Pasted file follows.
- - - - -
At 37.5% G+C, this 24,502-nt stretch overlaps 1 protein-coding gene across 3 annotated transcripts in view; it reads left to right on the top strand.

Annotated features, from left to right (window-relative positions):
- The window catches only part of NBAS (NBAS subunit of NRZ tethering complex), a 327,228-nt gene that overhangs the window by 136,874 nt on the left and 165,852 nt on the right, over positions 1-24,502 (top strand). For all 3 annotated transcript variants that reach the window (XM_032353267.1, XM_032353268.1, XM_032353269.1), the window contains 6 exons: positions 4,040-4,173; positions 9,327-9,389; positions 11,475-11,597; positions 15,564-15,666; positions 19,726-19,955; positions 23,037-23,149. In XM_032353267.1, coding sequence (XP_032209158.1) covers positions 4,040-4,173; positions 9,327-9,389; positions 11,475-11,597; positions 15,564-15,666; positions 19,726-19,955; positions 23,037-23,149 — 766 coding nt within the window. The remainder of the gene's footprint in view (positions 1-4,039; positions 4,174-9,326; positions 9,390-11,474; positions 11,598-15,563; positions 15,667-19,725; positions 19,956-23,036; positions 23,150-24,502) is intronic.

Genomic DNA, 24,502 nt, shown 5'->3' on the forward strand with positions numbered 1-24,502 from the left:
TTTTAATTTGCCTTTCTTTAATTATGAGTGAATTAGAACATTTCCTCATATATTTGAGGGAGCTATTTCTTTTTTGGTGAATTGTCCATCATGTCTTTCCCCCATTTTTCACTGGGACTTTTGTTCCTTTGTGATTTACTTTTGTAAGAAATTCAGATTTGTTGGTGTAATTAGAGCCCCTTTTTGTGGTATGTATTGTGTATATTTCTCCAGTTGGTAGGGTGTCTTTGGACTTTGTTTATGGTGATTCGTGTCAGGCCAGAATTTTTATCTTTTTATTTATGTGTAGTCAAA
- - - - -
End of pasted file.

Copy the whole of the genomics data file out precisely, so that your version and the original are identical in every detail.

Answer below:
At 37.5% G+C, this 24,502-nt stretch overlaps 1 protein-coding gene across 3 annotated transcripts in view; it reads left to right on the top strand.

Annotated features, from left to right (window-relative positions):
- The window catches only part of NBAS (NBAS subunit of NRZ tethering complex), a 327,228-nt gene that overhangs the window by 136,874 nt on the left and 165,852 nt on the right, over positions 1-24,502 (top strand). For all 3 annotated transcript variants that reach the window (XM_032353267.1, XM_032353268.1, XM_032353269.1), the window contains 6 exons: positions 4,040-4,173; positions 9,327-9,389; positions 11,475-11,597; positions 15,564-15,666; positions 19,726-19,955; positions 23,037-23,149. In XM_032353267.1, coding sequence (XP_032209158.1) covers positions 4,040-4,173; positions 9,327-9,389; positions 11,475-11,597; positions 15,564-15,666; positions 19,726-19,955; positions 23,037-23,149 — 766 coding nt within the window. The remainder of the gene's footprint in view (positions 1-4,039; positions 4,174-9,326; positions 9,390-11,474; positions 11,598-15,563; positions 15,667-19,725; positions 19,956-23,036; positions 23,150-24,502) is intronic.

Genomic DNA, 24,502 nt, shown 5'->3' on the forward strand with positions numbered 1-24,502 from the left:
TTTTAATTTGCCTTTCTTTAATTATGAGTGAATTAGAACATTTCCTCATATATTTGAGGGAGCTATTTCTTTTTTGGTGAATTGTCCATCATGTCTTTCCCCCATTTTTCACTGGGACTTTTGTTCCTTTGTGATTTACTTTTGTAAGAAATTCAGATTTGTTGGTGTAATTAGAGCCCCTTTTTGTGGTATGTATTGTGTATATTTCTCCAGTTGGTAGGGTGTCTTTGGACTTTGTTTATGGTGATTCGTGTCAGGCCAGAATTTTTATCTTTTTATTTATGTGTAGTCAAA